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Aaron Rodgers, Drew Brees and the Most Productive Passing Seasons in NFL History

Ryan MichaelSenior Writer IIIOctober 9, 2016

With the conclusion of the 2011 NFL regular season, we have officially seen the end of one of the most productive passing seasons in NFL history.

Both Drew Brees and Tom Brady eclipsed Dan Marino's passing mark of 5,084 yards established in 1984. Brady threw for an astonishing 5,235 yards, as Brees piled up a staggering 5,476 yards!

Cam Newton surpassed Peyton Manning's rookie passing mark of 3,739 yards by totaling 4,051 yards through the air.

Drew Brees' 468 completions bettered Peyton Manning's record of 450 set in 2010; and his 71.2 completion-percentage broke his own record of 70.6 set in 2009.

Though sitting out the final game of the season may warrant an asterisk in the record-book, Aaron Rodgers broke Peyton Manning's single-season passer-rating record of 121.1 (set in 2004) by posting a 122.5 passer-rating in 2011.

The combination of Aaron Rodgers and Matt Flynn surpassed the 50 touchdown pass mark set by Tom Brady and the 2007 New England Patriots; going on to tie the 2004 Indianapolis Colts for the most single-season touchdown passes in NFL history with 51.

With so many recording being broken, many have began to wonder just how good this year's batch of quarterbacks have been. Are the plateaus being reached a result of rule changes, offensive philosophy, or expert quarterback play? Could it be a little bit of each?

It's subjective of course, but there has to be some starting-ground.

For instance, only two quarterbacks had ever eclipsed the 5,000-yard passing mark in a single season prior to 2011 (Dan Marino and Drew Brees). We've now seen three separate quarterbacks do it in the same season: Drew Brees, Tom Brady, and Matthew Stafford.

Prior to 2011, only four quarterbacks had ever surpassed the 40 touchdown pass mark (Dan Marino, Kurt Warner, Peyton Manning, and Tom Brady). We've now seen three quarterbacks accomplish that feat in the same season: Drew Brees, Aaron Rodgers, and Matthew Stafford.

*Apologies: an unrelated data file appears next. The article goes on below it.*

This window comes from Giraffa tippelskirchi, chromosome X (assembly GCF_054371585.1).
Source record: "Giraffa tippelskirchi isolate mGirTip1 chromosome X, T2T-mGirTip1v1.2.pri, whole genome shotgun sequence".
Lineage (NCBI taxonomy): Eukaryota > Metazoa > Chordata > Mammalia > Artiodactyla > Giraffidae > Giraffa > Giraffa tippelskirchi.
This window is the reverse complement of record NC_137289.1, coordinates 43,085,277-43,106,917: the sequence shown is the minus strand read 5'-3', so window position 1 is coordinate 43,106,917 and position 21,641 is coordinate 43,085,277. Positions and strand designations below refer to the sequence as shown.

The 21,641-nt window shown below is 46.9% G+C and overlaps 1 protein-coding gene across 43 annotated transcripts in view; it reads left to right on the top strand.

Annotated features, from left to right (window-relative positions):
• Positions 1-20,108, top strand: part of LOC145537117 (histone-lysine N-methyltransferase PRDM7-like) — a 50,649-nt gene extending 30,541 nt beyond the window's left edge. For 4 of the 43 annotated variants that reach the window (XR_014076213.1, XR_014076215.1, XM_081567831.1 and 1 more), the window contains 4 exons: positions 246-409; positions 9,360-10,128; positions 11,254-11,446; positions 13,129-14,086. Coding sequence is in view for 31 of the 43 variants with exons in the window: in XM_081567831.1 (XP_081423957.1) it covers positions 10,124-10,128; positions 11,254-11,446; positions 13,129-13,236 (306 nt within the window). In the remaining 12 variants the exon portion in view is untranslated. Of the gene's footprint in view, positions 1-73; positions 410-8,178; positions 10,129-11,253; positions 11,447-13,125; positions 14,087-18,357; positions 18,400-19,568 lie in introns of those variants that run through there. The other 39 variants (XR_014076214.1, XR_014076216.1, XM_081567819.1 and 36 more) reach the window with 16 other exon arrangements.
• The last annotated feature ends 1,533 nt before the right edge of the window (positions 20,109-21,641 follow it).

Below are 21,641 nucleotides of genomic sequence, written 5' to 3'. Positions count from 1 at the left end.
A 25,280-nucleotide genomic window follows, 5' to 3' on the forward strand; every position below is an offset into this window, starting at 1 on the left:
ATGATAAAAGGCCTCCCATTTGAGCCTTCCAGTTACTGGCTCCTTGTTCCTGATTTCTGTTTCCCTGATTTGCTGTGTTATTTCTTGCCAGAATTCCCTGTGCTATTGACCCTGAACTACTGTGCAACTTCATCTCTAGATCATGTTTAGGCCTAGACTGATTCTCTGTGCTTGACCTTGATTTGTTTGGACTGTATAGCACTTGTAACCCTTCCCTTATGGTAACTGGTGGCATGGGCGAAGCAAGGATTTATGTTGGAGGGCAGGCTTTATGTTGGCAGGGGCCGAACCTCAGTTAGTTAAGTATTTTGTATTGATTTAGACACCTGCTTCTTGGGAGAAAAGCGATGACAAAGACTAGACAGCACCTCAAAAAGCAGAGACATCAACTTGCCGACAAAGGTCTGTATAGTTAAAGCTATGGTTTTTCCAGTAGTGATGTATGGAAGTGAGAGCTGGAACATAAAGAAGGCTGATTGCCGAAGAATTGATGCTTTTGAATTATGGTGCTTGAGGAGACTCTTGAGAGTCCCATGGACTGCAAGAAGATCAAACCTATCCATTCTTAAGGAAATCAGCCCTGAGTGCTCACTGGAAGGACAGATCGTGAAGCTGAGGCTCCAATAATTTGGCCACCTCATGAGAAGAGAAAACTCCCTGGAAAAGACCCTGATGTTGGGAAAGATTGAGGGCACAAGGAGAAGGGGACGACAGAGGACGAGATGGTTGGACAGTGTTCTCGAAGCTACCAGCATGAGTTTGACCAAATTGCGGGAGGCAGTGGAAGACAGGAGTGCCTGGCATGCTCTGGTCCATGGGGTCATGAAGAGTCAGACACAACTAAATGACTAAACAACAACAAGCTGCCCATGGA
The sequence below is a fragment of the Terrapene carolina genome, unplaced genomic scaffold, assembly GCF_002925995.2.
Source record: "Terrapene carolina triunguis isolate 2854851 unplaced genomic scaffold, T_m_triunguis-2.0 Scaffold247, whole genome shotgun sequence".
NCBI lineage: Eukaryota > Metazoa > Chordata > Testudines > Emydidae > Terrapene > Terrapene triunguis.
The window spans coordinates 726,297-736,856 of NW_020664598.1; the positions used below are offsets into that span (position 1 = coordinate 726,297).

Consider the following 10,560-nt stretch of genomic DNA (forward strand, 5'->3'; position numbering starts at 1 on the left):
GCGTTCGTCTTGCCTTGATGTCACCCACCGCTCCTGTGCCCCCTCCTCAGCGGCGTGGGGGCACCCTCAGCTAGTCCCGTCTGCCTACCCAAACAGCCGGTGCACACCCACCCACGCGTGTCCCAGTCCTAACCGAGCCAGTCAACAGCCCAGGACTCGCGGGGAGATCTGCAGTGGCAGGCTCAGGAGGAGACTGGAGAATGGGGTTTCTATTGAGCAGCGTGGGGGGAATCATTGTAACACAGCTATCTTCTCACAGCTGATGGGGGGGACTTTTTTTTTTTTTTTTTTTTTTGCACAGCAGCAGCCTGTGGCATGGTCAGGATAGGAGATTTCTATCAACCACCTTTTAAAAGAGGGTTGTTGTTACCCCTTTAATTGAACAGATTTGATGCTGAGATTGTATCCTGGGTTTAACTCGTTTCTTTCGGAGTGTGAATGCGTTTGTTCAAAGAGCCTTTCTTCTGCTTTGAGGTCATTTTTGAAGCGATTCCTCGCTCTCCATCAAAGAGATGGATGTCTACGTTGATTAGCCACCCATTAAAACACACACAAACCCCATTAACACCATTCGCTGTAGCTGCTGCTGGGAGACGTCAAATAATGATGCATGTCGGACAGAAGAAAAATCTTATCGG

Production and efficiency are two different things.

Quarterbacks paired with a poor running-game and terrible defensive backing might be in a better position to produce passing yards and touchdown passes (due to an increase in passing attempts); but they would not be in a better position to post a higher completion-percentage or quarterback passer-rating.

Some have managed to set highs in both respects.

To qualify for the following production list, a quarterback had to throw for 5,000+ yards, 40+ touchdowns, or both in a single season.

In the 92-year history of the league, there have been only been ten such seasons that would qualify (three of them coming from 2011 alone).

Raw production can be misleading.

Both Drew Brees and Tom Brady eclipsed Dan Marino's 1984 passing mark, but both quarterbacks had attempted more passes.

Peyton Manning's 9.9 'percentage of touchdowns' average in 2004 was by far the most productive in NFL history; even though Tom Brady bettered his single-season record by tossing one more touchdown pass in 81 additional passing attempts (what would amount to 2-3 full games of action).

Out of the ten seasons to qualify, Matthew Stafford's 663 passing attempts in 2011 ranked as the highest figure amongst the group.

Since comparing a 9.9 'percentage of touchdowns' rate and a 8.7 'percentage of touchdowns' rate might prove to be indistinguishable to the average fan, I averaged the potential production of each passing season had each quarterback continued to perform at their respective statistical-rate for a full 663 passing attempts.

The results may surprise some people.

 

Aaron Rodgers (2011)CompletionsAttempts%Passing YardsTouchdown PassesInterceptionsPasser Rating
Actual34350268.34,643456122.5
Projected45366368.36,132598122.5

 

Drew Brees (2011)